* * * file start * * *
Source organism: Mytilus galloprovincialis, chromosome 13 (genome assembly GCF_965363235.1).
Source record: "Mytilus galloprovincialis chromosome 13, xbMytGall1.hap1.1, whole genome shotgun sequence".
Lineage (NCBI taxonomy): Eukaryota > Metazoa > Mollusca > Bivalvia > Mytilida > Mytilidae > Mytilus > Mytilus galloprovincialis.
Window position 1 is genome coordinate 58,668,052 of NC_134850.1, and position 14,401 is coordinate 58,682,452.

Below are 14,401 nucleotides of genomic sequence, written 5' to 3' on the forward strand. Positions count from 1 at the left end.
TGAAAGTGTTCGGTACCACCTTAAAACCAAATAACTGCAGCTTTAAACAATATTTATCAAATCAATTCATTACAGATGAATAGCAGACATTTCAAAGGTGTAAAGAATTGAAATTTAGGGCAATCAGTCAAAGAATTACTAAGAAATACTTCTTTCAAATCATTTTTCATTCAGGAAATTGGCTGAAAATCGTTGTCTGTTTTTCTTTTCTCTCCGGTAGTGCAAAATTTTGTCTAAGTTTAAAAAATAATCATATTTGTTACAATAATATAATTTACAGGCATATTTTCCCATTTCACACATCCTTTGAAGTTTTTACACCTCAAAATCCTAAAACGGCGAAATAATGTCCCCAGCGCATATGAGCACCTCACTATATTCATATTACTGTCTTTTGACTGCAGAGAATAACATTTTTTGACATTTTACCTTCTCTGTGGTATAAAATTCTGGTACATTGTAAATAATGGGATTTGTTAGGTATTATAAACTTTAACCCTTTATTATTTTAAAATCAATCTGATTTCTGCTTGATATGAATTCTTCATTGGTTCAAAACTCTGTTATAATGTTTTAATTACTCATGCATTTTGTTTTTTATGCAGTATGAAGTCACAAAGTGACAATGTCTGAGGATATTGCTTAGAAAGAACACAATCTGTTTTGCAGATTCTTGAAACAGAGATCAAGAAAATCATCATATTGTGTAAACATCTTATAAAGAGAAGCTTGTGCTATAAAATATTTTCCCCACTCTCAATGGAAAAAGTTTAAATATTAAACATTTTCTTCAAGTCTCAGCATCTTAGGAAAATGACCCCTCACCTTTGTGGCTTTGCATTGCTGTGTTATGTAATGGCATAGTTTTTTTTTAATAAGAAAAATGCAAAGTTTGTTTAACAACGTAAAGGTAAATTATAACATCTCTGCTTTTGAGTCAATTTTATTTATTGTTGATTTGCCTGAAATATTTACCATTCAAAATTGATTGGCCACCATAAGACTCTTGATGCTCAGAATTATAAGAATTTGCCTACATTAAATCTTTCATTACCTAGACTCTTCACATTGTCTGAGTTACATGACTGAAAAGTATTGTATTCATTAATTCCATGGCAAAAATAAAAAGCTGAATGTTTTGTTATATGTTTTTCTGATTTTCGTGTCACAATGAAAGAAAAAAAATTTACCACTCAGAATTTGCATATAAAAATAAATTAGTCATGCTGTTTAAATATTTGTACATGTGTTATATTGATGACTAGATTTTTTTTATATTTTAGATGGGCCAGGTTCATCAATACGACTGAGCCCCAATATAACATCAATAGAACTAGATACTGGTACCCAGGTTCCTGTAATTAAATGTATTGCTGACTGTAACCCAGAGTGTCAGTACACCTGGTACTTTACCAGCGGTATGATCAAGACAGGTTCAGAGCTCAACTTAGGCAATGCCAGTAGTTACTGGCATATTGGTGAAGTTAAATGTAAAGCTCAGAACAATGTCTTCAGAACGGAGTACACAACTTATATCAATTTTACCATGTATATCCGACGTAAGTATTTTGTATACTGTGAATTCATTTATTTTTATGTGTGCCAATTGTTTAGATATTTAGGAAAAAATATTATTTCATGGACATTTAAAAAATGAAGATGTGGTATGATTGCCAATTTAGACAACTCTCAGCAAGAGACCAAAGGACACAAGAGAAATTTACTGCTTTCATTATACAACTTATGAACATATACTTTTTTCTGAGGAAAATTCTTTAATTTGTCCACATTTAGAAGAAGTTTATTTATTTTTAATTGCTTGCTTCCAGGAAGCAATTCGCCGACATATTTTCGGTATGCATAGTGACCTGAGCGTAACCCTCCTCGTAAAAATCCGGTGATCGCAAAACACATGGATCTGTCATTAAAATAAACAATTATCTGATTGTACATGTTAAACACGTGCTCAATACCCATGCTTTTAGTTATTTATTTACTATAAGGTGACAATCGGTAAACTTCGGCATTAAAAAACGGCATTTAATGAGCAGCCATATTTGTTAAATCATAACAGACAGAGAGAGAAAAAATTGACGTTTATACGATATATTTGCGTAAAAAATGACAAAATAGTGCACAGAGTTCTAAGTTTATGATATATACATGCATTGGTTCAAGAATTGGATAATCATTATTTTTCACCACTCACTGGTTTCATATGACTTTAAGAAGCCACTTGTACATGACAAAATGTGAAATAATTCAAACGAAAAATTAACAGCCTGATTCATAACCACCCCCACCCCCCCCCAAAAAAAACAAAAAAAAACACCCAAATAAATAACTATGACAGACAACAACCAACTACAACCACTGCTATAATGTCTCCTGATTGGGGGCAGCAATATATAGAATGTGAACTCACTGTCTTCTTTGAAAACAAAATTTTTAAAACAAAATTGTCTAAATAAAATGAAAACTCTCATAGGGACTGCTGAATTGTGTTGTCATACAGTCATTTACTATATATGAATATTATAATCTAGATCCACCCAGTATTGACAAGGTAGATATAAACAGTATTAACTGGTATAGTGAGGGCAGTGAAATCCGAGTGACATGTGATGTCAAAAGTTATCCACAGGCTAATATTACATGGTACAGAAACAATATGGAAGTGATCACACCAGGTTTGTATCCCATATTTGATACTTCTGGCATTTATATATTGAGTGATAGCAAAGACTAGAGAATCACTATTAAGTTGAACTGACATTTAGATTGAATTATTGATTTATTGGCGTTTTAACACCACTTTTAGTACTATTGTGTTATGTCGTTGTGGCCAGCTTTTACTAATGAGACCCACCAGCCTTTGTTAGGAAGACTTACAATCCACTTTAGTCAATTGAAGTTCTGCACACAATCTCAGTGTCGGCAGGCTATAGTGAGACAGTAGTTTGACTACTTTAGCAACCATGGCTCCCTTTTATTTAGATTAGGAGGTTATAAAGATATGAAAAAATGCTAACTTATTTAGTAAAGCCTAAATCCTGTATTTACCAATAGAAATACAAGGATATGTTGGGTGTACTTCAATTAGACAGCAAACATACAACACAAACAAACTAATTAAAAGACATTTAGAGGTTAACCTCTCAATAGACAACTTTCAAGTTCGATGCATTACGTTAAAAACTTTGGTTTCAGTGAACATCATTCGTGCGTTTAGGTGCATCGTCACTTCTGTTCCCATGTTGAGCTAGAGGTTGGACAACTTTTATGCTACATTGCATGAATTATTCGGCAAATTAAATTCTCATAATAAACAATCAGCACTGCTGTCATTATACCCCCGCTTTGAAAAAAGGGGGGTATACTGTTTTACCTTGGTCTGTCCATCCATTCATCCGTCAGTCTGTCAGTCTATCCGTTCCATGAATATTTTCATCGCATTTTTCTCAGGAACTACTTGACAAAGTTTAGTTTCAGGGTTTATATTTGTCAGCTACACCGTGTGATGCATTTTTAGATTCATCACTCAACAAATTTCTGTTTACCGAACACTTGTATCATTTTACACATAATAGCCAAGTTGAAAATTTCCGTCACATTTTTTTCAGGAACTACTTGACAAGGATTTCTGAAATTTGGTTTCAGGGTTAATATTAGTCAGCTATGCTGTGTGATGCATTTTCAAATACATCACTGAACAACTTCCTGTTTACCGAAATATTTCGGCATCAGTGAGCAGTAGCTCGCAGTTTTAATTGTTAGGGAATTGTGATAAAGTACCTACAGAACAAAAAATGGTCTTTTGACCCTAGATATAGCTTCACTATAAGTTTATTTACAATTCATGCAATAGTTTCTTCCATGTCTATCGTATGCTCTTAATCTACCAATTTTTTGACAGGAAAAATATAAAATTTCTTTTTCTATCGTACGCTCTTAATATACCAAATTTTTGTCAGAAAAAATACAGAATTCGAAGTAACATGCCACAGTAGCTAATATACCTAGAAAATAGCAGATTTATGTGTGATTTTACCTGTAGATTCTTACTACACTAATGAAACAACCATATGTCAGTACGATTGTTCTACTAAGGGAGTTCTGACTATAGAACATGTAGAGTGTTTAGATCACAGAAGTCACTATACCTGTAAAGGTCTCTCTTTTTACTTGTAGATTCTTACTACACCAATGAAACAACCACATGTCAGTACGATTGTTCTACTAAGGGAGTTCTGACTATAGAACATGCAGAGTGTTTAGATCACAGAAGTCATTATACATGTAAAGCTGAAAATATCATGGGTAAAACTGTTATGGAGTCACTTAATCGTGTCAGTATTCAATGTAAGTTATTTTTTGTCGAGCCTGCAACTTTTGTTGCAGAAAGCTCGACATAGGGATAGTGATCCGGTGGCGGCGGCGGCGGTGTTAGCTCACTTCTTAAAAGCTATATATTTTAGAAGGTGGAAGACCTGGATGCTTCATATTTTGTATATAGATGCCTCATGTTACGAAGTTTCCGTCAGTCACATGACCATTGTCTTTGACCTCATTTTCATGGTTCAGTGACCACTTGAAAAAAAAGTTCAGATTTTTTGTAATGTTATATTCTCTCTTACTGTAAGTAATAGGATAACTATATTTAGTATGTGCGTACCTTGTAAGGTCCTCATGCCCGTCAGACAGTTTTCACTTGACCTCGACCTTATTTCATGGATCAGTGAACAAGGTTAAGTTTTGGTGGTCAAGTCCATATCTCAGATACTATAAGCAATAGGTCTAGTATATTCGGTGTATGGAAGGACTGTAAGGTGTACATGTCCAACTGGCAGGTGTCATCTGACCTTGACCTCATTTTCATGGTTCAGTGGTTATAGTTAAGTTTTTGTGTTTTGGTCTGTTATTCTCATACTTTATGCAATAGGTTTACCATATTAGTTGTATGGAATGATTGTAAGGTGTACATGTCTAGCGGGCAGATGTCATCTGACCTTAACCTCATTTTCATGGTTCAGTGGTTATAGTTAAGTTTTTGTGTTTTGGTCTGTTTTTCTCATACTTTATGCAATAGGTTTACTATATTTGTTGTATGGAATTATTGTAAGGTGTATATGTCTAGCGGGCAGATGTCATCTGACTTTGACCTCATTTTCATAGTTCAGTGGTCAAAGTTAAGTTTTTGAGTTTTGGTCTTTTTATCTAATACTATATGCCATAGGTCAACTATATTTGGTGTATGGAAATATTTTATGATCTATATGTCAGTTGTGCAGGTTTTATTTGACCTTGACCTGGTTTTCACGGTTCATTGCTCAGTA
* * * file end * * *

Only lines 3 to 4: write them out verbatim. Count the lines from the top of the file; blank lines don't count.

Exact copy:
Lineage (NCBI taxonomy): Eukaryota > Metazoa > Mollusca > Bivalvia > Mytilida > Mytilidae > Mytilus > Mytilus galloprovincialis.
Window position 1 is genome coordinate 58,668,052 of NC_134850.1, and position 14,401 is coordinate 58,682,452.